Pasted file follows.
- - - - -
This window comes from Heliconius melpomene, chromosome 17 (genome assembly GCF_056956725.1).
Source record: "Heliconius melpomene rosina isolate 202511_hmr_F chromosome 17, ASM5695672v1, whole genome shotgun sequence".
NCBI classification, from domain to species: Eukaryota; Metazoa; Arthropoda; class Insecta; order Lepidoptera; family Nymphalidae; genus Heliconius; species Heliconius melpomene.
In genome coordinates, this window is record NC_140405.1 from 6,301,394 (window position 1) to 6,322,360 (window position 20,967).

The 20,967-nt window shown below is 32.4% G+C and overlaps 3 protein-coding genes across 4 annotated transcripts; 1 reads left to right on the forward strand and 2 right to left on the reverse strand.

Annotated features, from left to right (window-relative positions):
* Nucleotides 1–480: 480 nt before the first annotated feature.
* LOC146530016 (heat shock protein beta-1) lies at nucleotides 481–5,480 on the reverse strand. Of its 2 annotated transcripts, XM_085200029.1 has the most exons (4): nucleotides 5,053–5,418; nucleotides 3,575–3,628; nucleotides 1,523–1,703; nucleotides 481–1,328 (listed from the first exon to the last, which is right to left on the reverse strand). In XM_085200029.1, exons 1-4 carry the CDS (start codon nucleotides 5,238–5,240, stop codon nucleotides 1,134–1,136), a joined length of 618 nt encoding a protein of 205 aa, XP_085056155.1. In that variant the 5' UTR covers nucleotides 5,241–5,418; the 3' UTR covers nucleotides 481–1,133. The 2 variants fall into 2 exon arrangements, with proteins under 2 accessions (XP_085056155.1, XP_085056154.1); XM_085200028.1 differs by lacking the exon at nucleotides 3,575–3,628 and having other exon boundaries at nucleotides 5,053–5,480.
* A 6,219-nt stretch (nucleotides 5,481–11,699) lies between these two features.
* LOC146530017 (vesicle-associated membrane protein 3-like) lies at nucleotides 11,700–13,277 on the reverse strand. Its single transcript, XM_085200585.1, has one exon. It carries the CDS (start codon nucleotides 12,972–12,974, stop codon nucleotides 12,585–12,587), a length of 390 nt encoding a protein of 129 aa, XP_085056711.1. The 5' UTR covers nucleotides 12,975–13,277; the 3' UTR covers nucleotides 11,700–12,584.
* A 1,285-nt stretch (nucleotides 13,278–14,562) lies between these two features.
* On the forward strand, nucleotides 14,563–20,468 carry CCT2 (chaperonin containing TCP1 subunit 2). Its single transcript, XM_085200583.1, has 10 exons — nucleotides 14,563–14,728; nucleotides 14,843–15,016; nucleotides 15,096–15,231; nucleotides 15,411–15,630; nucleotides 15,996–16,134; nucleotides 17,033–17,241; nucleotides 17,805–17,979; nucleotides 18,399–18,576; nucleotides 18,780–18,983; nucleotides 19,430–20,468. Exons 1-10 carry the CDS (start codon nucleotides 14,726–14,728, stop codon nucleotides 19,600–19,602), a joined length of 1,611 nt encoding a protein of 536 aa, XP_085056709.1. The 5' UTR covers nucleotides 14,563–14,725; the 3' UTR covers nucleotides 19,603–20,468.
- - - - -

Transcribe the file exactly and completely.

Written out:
This window comes from Heliconius melpomene, chromosome 17 (genome assembly GCF_056956725.1).
Source record: "Heliconius melpomene rosina isolate 202511_hmr_F chromosome 17, ASM5695672v1, whole genome shotgun sequence".
NCBI classification, from domain to species: Eukaryota; Metazoa; Arthropoda; class Insecta; order Lepidoptera; family Nymphalidae; genus Heliconius; species Heliconius melpomene.
In genome coordinates, this window is record NC_140405.1 from 6,301,394 (window position 1) to 6,322,360 (window position 20,967).

The 20,967-nt window shown below is 32.4% G+C and overlaps 3 protein-coding genes across 4 annotated transcripts; 1 reads left to right on the forward strand and 2 right to left on the reverse strand.

Annotated features, from left to right (window-relative positions):
* Nucleotides 1–480: 480 nt before the first annotated feature.
* LOC146530016 (heat shock protein beta-1) lies at nucleotides 481–5,480 on the reverse strand. Of its 2 annotated transcripts, XM_085200029.1 has the most exons (4): nucleotides 5,053–5,418; nucleotides 3,575–3,628; nucleotides 1,523–1,703; nucleotides 481–1,328 (listed from the first exon to the last, which is right to left on the reverse strand). In XM_085200029.1, exons 1-4 carry the CDS (start codon nucleotides 5,238–5,240, stop codon nucleotides 1,134–1,136), a joined length of 618 nt encoding a protein of 205 aa, XP_085056155.1. In that variant the 5' UTR covers nucleotides 5,241–5,418; the 3' UTR covers nucleotides 481–1,133. The 2 variants fall into 2 exon arrangements, with proteins under 2 accessions (XP_085056155.1, XP_085056154.1); XM_085200028.1 differs by lacking the exon at nucleotides 3,575–3,628 and having other exon boundaries at nucleotides 5,053–5,480.
* A 6,219-nt stretch (nucleotides 5,481–11,699) lies between these two features.
* LOC146530017 (vesicle-associated membrane protein 3-like) lies at nucleotides 11,700–13,277 on the reverse strand. Its single transcript, XM_085200585.1, has one exon. It carries the CDS (start codon nucleotides 12,972–12,974, stop codon nucleotides 12,585–12,587), a length of 390 nt encoding a protein of 129 aa, XP_085056711.1. The 5' UTR covers nucleotides 12,975–13,277; the 3' UTR covers nucleotides 11,700–12,584.
* A 1,285-nt stretch (nucleotides 13,278–14,562) lies between these two features.
* On the forward strand, nucleotides 14,563–20,468 carry CCT2 (chaperonin containing TCP1 subunit 2). Its single transcript, XM_085200583.1, has 10 exons — nucleotides 14,563–14,728; nucleotides 14,843–15,016; nucleotides 15,096–15,231; nucleotides 15,411–15,630; nucleotides 15,996–16,134; nucleotides 17,033–17,241; nucleotides 17,805–17,979; nucleotides 18,399–18,576; nucleotides 18,780–18,983; nucleotides 19,430–20,468. Exons 1-10 carry the CDS (start codon nucleotides 14,726–14,728, stop codon nucleotides 19,600–19,602), a joined length of 1,611 nt encoding a protein of 536 aa, XP_085056709.1. The 5' UTR covers nucleotides 14,563–14,725; the 3' UTR covers nucleotides 19,603–20,468.